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Are Georgia roads about to become safer?

In 2013, large trucks were involved in 157 fatal crashes; together they accounted for nearly 10 percent of the total number of vehicles involved in fatal crashes for the year (1,636), according to the NHTSA's National Center for Statistics and Analysis.

Now, the port of Savannah is expanding to handle more cargo and an increasing population, which will lead to more people and freight on freeways and associated safety risks, according to The (Macon) Telegraph.

Experiment To Keep Trucks Separated From Cars

The newspaper reported the state is considering the creation of barrier-separated northbound lanes for trucks that would begin at Interstate 475 and continue on the inside of Interstate 75 to George State Route 155 in McDonough. The lanes possibly could extend as far as Interstate 675.

These truck-only lanes would be the first of their kind on a large scale, covering at least 38 miles and costing about $2.06 billion.

Georgia's plan would put the concept of separate truck-only, no-toll lanes "much farther down an unexplored road than other states," The Telegraph reported. "States from the East Coast to the West have studied truck-only lanes, but there are only a few limited stretches of non-tolled, barrier-separated lanes."

Helps Relieve Traffic Congestion, Too

Georgia Department of Transportation Planning Director Jay Roberts told The Telegraph, "This is as much about congestion relief in the (general purpose) lanes and safety as it is truck lanes. When you take your semis out of the general purpose lane and put them in barrier-separated lanes, your roads are going to become safer, but you're also relieving that congestion in those lanes."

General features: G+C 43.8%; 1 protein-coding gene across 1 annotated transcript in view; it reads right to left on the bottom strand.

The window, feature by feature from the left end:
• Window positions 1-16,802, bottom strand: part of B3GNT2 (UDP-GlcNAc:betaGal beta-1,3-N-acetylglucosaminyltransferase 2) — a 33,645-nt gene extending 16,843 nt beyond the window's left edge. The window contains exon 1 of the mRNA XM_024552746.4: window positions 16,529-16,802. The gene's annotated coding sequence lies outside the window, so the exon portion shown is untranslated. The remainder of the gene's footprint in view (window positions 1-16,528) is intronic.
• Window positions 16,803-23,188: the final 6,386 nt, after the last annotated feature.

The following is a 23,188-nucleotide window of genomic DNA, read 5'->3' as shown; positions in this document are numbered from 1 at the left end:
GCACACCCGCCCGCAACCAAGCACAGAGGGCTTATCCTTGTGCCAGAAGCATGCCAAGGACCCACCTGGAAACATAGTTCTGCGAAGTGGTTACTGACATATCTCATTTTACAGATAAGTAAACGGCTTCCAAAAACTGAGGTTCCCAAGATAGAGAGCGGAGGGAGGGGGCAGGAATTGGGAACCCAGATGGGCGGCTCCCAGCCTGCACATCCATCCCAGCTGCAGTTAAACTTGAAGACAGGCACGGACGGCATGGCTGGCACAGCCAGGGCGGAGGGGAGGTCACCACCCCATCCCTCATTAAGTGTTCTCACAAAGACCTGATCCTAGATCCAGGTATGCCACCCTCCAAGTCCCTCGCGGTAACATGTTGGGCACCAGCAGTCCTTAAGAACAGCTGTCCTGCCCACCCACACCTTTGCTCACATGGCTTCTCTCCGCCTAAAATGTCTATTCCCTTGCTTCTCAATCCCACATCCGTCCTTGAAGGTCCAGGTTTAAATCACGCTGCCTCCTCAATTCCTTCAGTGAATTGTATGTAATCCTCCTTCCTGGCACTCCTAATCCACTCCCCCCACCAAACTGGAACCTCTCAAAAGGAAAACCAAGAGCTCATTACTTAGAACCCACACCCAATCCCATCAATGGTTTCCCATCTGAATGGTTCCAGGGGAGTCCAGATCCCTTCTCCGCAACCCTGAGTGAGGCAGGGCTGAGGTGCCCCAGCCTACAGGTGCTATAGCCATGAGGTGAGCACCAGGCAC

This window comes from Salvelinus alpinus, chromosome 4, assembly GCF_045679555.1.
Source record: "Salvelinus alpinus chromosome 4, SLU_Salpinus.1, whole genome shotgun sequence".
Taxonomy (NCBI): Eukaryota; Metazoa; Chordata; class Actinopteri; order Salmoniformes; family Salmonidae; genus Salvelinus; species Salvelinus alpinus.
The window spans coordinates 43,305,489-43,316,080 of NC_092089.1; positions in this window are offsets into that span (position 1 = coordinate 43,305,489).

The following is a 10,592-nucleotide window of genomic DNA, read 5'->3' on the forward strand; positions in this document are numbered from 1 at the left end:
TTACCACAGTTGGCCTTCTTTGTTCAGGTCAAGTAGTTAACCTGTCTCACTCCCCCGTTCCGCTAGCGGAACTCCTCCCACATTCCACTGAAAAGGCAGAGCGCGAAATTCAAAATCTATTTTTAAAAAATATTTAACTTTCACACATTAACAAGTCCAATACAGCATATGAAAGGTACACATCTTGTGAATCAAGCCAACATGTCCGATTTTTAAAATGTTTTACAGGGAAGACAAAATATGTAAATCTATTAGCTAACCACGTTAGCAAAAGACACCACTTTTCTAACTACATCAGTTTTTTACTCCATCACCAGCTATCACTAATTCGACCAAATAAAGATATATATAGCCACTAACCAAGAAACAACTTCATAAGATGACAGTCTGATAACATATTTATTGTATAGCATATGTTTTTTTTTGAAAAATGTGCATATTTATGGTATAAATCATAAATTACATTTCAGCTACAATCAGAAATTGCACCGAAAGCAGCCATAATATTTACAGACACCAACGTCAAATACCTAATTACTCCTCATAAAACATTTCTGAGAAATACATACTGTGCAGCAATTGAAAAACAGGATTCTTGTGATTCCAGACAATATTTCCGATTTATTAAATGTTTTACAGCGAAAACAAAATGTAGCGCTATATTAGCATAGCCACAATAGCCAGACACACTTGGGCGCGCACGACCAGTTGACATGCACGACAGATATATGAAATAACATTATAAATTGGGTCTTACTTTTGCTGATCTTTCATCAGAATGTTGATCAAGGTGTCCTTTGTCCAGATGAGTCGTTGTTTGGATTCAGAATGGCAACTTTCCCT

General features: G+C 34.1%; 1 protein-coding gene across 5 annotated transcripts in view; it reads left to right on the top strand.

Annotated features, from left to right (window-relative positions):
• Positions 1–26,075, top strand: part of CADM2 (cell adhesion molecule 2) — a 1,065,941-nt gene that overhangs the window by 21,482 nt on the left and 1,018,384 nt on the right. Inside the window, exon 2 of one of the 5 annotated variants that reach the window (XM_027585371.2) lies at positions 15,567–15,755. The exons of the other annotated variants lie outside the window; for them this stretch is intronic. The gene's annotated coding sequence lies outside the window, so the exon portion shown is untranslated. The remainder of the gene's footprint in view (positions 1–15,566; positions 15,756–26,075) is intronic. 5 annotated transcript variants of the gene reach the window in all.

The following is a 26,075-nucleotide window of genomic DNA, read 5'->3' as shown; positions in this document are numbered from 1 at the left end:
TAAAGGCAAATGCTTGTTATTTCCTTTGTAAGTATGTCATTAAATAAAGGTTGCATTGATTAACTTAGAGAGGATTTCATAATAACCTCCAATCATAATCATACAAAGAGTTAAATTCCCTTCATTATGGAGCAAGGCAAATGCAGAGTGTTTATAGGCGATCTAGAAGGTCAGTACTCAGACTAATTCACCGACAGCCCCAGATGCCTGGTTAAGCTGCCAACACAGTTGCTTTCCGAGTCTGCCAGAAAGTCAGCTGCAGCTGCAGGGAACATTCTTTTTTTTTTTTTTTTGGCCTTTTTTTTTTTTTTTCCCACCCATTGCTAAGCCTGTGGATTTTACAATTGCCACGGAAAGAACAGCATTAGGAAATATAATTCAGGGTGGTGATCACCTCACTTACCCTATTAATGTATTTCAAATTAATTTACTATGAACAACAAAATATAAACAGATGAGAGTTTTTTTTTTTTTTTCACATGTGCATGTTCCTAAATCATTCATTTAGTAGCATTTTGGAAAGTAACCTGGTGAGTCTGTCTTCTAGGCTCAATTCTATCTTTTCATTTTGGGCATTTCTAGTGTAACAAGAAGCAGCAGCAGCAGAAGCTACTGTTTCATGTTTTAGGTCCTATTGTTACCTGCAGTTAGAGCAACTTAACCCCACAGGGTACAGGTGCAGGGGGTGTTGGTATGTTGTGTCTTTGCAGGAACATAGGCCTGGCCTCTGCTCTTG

Officials with GDOT also are considering other highway improvement options to help with freight transportation. They have developed a Georgia Statewide Freight Logistics Plan for 2010 through 2050. A portion of the improvements included in the plan are categorized as highway safety projects.

In a report published as a part of the logistics plan, officials analyzed truck-involved crashes. Researchers identified head-on collisions involving trucks as the most severe vehicle crashes. Highways in smaller urban and rural areas - where there are no median barriers separating opposing traffic flows - are particular problem areas.

"Improving median barriers at strategic locations is one possible consideration on those freight corridors," the report states.

A joint report by the National Cooperative Highway Research Program and the National Cooperative Freight Research Program, titled the "Separation of Vehicles - CMV-only Lanes," discusses the various methods of separation to isolate truck traffic from that of other motor vehicles. Different approaches include exclusive truck lanes (ETLs), nonexclusive truck lanes and dual-dual roadways.

"ETLs physically separate truck lanes from general purpose highway lanes either through the construction of barriers or through grade-separated structures," the report states. "By completely separating trucks and autos, they minimize weaving and maximize safety benefits."

ETLs often use separate on- and off-ramps.

Separation can be obtained through the use of median strips, tunnels, pavement markings, traffic pylons or elevated sections. According to the report, rumble strips are commonly used to mark separation in nonexclusive truck lanes.

These different barrier systems have various pros and cons related to them in terms of cost, access, design specifications, enforcement and public perception. Individual communities or states have to weigh these pros and cons to determine which method will best meet their needs and the values of their citizens.

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